Mary moved to Creek Town, where she began caring for the many abandoned children. She was constantly interrupted by people coming to her for help. The sick needing treatment, the hungry seeking food and those with disputes seeking her counsel to bring about resolution. Mary set up schools in Ekenge and Ifako. Soon churches were built alongside the school houses. Amidst rampant witchcraft, drunkenness and immorality, Mary undertook much of the manual work of constructing the school and church buildings herself, as well as the daily tasks of education and evangelism. Mary served as a teacher and nurse, dispensing medicines and conducting four services each Sunday, walking many miles each day.
Healing Bodies and Saving Lives
Once when instructed to heal a dying chief, Mary knew that if she failed she would be blamed for his death. First she got rid of all the witchcraft charms and sacrificed chickens, then she prayed and gave the chief good medicine and nursed him back to health. His wives were particularly grateful as they would have otherwise been killed and buried with the chief. They were keen to learn about “The Book”.
The Harvest is Large and the Workers Few
A report of Mary’s pioneer exploits in the Missionary Herald prompted a young Scottish carpenter, Charles Ovens, to come out to Africa to help her with the carpentry. His arrival was a great encouragement and practical help.
Missions above Marriage
In 1891, during her furlough in Scotland, Mary was courted by Charles Morrison and became engaged. However, when Mary realised that her marriage would mean settling in Scotland and not returning to Calabar, she broke off the engagement and returned to Africa.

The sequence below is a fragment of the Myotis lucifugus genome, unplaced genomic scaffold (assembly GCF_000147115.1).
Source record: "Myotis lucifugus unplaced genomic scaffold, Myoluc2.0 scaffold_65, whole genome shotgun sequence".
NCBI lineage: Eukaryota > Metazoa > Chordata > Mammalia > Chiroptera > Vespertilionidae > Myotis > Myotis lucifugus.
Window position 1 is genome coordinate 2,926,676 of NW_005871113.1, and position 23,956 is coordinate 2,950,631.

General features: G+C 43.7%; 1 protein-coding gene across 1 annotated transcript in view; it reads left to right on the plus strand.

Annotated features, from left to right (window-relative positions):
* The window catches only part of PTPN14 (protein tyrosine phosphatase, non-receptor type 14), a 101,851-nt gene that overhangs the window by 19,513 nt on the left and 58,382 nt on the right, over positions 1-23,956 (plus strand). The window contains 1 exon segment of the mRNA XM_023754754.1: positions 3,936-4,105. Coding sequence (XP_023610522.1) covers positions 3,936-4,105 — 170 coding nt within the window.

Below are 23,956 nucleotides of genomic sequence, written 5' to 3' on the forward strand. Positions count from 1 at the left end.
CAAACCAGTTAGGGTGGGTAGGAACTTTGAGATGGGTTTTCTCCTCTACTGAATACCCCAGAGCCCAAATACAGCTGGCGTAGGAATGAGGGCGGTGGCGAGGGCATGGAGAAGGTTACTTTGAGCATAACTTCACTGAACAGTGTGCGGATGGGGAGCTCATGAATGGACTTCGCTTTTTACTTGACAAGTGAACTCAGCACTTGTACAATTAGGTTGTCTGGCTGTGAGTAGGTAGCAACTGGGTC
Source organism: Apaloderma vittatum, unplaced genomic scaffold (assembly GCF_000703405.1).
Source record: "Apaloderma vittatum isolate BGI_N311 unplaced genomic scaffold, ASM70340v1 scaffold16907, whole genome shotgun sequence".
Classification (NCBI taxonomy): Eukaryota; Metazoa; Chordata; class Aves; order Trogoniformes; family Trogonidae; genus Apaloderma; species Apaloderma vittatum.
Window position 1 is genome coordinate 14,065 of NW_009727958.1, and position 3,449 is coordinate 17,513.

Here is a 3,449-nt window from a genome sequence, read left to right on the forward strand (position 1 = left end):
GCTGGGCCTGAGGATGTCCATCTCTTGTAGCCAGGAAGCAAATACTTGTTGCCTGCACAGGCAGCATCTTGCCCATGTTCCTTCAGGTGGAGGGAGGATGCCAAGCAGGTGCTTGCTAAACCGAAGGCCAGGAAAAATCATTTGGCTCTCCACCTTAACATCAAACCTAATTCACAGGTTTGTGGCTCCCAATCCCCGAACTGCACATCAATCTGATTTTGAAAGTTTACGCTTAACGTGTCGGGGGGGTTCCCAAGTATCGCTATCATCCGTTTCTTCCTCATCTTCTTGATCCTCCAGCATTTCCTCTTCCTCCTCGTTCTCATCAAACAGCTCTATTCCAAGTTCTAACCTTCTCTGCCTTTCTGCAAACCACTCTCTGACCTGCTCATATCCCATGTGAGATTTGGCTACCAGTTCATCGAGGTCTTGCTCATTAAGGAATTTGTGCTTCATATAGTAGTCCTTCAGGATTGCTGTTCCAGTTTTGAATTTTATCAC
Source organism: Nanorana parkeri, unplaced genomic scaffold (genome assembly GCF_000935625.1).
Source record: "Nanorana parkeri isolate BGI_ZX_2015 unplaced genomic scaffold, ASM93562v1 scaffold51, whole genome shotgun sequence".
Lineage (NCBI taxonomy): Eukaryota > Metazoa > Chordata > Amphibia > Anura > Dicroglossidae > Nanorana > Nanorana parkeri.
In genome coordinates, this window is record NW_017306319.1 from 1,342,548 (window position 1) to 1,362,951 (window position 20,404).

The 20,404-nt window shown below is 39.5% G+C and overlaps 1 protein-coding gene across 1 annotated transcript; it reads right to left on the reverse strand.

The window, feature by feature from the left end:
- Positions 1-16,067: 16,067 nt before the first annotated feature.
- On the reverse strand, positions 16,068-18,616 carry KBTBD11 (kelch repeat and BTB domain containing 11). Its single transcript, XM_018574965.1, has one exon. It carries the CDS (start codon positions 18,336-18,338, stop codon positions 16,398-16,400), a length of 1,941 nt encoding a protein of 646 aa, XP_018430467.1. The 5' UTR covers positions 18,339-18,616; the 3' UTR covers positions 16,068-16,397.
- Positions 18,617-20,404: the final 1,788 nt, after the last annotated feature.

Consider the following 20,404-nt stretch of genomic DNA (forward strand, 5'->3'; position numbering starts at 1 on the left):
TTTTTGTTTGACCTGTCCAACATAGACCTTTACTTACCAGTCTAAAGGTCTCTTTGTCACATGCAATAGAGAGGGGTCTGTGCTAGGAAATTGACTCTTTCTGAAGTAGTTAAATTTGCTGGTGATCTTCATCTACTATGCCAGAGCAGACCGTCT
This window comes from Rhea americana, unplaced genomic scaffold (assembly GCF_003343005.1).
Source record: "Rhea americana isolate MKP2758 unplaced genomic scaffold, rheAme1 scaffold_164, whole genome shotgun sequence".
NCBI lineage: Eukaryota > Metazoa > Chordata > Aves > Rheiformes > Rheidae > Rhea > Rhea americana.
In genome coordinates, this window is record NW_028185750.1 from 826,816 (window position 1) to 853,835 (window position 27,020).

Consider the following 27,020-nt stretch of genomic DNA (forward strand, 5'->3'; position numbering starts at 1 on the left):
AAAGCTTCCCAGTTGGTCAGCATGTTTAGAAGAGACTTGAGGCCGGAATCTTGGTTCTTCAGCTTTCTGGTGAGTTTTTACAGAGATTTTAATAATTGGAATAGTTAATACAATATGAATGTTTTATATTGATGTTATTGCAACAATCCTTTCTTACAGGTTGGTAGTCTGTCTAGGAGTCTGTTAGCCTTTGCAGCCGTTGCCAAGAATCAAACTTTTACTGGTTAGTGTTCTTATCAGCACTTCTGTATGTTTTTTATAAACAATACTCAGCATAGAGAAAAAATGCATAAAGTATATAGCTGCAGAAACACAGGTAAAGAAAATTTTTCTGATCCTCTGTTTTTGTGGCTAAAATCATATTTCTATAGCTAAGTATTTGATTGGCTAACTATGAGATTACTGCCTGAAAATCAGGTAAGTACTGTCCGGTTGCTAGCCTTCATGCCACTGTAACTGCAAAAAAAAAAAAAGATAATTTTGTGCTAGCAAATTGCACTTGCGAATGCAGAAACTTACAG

Mother of all the People
At this point the British government recognised that Mary Slessor enjoyed an unparalleled trust from the local people who called her Eko Kpukpro Owa - Mother of All the People - and appointed her as a Consular Agent. Later she was promoted to being Vice-President of the Itu Native Court. All the public affairs of the Okoyong were conducted through her. She presided over court cases and ensured that justice was served.
On one occasion as a woman was spread-eagled on the ground to have boiling oil poured on her, Mary boldly intervened and physically prevented the witchdoctor from harming his victim. The people were astounded at her courage in confronting chiefs and witchdoctors, and that she survived! They concluded that it was the power of her God which protected her.
Consular Agent of the Crown
Mary was held in the highest respect by the local people, although the British government would not have approved if they had known of the extent to which she went in her court cases.
Mary never let legal technicalities get in the way of fairness. One plaintiff, while having his suit upheld against another, was punished for not treating his mother properly, failing to maintain adequate hygiene and for neglecting his farm!
Mary was seldom free from illness. When the population moved, she moved with them. In 1903, Mary had the joy of seeing the first seven young Christians baptised, and the first Communion service held. Shortly afterwards she moved to the Itu, which was notorious as a market place for slavery, and where cannibalism was still practised. Soon she had gathered a congregation of 300 and established a school with 68 pupils.
Despite illness and discouragements, Mary was tireless in her hard work and pioneering of mission stations, schools and churches. Fever and sickness constantly afflicted her until in February 1915, at the age of 66, she went to be with the Lord.
A Legacy of Liberty
Because of her efforts, many schools and churches had been established, the killing of twins ceased, slave trading in Calabar was eradicated, drunkenness, killing and witchcraft diminished and most of the people of Calabar came to embrace the Gospel of Christ.
“Those who are wise shall shine like the brightness of the firmament, and those who turn many to righteousness like the stars forever and ever.” Daniel 12:3
Dr. Peter Hammond
P.O. Box 74 Newlands 7725
Cape Town South Africa
This article was adapted from the first chapter of The Greatest Century of Missions book (224 pages with 200 photographs, pictures, charts and maps), available from:
Christian Liberty Books,
PO Box 358 Howard Place 7450
Cape Town South Africa
Tel: 021-689-7478, Fax: 086-551-7490,